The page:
What I Have Learned from Gen Y

8 Dec

Isaiah 43:1, “But now thus saith the LORD that created thee, O Jacob, and he that formed thee, O Israel, Fear not: for I have redeemed thee, I have called [thee] by thy name; thou [art] mine.”

Isaiah 43:2, “When thou passest through the waters, I [will be] with thee; and through the rivers, they shall not overflow thee: when thou walkest through the fire, thou shalt not be burned; neither shall the flame kindle upon thee.”

Quick, which of the above two Scriptures speaks to you the most?

I am going to guess that, if you are a Baby Boomer or a Gen X’er, you said verse 2.

If you are a Gen Y’er, did you say verse 1?

My Generation Y friends (aged early 30’s and younger) have been talking, and I have been listening, for several years now.

What I hear them saying is that they are more confident of God’s presence than of any specific claim they can lay on God to help them in a certain way in adversity.

They are not only not prosperity gospel preachers, they wouldn’t even know a “name it and claim it” prayer if it hit them in the face.  I like that about them.

Adversity kind of defines their generation.  They are the first American generation that will probably not reach the level of affluence of their parents, let alone exceed it.  And that is not their fault.  We Baby Boomers are so many in number and are living so long that we are going to trash the Social Security and Medicare systems by the time we are done with them, unless they are totally redrawn.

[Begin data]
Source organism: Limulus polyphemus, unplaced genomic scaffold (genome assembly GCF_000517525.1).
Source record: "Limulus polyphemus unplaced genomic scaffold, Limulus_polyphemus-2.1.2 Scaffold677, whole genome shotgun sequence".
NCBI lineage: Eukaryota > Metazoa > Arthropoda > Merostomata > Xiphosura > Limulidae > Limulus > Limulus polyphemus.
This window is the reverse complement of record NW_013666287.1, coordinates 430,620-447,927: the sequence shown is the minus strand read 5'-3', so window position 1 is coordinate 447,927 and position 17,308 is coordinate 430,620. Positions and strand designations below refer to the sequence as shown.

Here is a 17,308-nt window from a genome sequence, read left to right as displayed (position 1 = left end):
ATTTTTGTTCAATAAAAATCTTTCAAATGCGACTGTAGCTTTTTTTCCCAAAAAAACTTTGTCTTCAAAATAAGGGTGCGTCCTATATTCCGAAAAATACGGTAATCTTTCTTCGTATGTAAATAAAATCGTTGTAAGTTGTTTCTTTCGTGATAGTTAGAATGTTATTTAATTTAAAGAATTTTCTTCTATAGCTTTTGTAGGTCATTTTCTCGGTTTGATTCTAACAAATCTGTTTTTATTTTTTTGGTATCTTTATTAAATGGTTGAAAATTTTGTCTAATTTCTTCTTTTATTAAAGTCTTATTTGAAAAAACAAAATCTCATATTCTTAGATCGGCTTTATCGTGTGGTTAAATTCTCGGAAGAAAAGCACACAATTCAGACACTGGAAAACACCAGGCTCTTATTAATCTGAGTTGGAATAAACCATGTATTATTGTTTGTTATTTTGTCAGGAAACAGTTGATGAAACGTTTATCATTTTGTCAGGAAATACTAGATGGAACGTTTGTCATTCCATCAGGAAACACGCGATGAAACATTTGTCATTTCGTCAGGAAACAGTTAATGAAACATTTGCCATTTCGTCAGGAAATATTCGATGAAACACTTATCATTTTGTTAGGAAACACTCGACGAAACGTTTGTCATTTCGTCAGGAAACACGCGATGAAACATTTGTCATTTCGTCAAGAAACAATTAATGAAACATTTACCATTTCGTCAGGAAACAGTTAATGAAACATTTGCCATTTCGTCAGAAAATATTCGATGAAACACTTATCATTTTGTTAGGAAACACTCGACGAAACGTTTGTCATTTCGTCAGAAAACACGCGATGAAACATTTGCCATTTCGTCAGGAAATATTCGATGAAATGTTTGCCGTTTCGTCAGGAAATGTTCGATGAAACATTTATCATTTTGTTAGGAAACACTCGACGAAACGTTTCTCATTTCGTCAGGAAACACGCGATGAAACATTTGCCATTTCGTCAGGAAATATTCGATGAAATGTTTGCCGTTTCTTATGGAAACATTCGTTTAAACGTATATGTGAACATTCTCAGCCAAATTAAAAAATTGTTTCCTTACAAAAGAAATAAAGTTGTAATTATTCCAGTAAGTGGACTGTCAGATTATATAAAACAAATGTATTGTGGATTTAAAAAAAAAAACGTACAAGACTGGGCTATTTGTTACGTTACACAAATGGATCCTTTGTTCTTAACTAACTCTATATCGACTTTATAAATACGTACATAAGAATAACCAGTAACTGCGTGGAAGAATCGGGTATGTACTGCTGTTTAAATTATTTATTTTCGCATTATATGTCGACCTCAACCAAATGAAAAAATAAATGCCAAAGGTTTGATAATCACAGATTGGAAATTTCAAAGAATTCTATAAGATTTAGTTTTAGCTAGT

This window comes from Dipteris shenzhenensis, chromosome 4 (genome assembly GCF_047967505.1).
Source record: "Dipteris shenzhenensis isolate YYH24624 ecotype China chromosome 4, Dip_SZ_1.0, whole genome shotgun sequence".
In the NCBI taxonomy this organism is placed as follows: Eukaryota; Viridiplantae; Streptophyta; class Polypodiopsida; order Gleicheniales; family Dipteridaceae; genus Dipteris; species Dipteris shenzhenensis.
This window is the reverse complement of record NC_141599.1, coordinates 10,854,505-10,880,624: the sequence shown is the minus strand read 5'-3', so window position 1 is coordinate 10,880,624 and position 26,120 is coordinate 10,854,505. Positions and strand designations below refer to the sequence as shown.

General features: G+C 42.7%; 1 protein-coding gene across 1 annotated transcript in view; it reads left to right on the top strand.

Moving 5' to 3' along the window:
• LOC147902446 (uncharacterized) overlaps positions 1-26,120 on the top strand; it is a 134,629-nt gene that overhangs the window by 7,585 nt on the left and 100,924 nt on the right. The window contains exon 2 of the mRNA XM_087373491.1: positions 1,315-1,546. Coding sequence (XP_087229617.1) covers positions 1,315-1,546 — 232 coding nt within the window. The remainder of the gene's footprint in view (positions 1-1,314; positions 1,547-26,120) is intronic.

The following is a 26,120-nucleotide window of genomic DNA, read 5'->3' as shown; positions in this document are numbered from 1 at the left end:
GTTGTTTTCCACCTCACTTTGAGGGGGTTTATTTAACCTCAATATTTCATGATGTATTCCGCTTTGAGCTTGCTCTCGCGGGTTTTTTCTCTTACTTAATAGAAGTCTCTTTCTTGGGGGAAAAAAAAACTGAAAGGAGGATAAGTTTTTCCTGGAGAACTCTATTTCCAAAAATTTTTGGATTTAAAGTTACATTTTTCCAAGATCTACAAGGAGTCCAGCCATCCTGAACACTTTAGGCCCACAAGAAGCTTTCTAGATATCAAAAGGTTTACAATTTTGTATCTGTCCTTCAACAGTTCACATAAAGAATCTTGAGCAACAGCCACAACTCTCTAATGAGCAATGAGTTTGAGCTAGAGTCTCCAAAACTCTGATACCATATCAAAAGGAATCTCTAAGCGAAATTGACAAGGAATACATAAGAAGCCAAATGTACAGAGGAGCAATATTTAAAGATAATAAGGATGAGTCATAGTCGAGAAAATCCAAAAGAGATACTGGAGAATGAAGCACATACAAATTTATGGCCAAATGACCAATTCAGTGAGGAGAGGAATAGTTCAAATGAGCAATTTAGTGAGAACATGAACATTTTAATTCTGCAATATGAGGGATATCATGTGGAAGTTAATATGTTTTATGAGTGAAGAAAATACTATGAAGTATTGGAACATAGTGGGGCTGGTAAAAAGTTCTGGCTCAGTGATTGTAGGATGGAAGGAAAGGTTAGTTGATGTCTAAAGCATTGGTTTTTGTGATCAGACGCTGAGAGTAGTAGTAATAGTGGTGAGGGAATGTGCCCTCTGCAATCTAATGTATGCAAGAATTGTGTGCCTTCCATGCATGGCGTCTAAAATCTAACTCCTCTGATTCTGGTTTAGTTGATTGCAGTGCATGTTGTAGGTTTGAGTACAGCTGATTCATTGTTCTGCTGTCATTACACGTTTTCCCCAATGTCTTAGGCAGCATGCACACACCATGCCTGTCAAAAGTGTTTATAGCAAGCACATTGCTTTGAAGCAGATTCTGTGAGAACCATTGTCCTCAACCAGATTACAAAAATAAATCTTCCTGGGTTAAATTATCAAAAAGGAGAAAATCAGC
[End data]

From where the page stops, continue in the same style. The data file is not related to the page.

The way our generation is, if that had happened to us, we would be pointing fingers of blame and going off into rages about how it is so unfair for one generation to have to absorb the miscalculations of another.

But most Gen Y’ers are not really doing that.  They are not nearly so “entitled” as we Baby Boomers are.

What I like best about them is that they are exposing how we Boomers tend to treat God as though He were Buddha, overseeing a system of Karma.

We believe with all our hearts that if we do A plus B plus C, God owes us D.  We have very often reduced our Christianity to mathematical formulas.

We even sometimes think Jesus owes us one . . .

What!?  Yes, we really do.  Listen to us go on sometimes about how we served God so faithfully for years and then didn’t get a desired outcome when we or a family member faced a challenge.

We approach the holy God of the universe who allowed us into His family only by way of the painful death of His Son as though He were our debtor.  Forgive us that debt, Lord!!!

The Gen Y’ers don’t tend to see it that way.  They tend to be able to deal with an ambiguous universe in which bad things happen all the time (or things we don’t think are good, anyway), but don’t diminish the glory of the God of the universe.

They don’t ask God for explanations of tragedy as often.  They just stick close to Him when it goes down.

I am not saying they are perfect, but this is one thing I admire about them very much.  They seek God because He is God much more than they seek Him for the goodies they can get from Him.

Learning from them, I have mentally rewritten the story of the disciples panicking in the storm while Jesus was asleep in the bottom of the boat.  Wouldn’t it be nice if they, or we, merely curled up next to Jesus on that pillow in the bottom of the boat?  If we said, “You are the God of the universe.  I am going to go wherever You go.  I doubt You’re going to die now, in this boat, but if You do, I am content to die next to You, secure in Your love.”

What if that kind of contentment in our relationship with Him manifested all of the time?

It is a goal I have in life, especially after watching my Gen Y friends.

May we all know Him very, very well.


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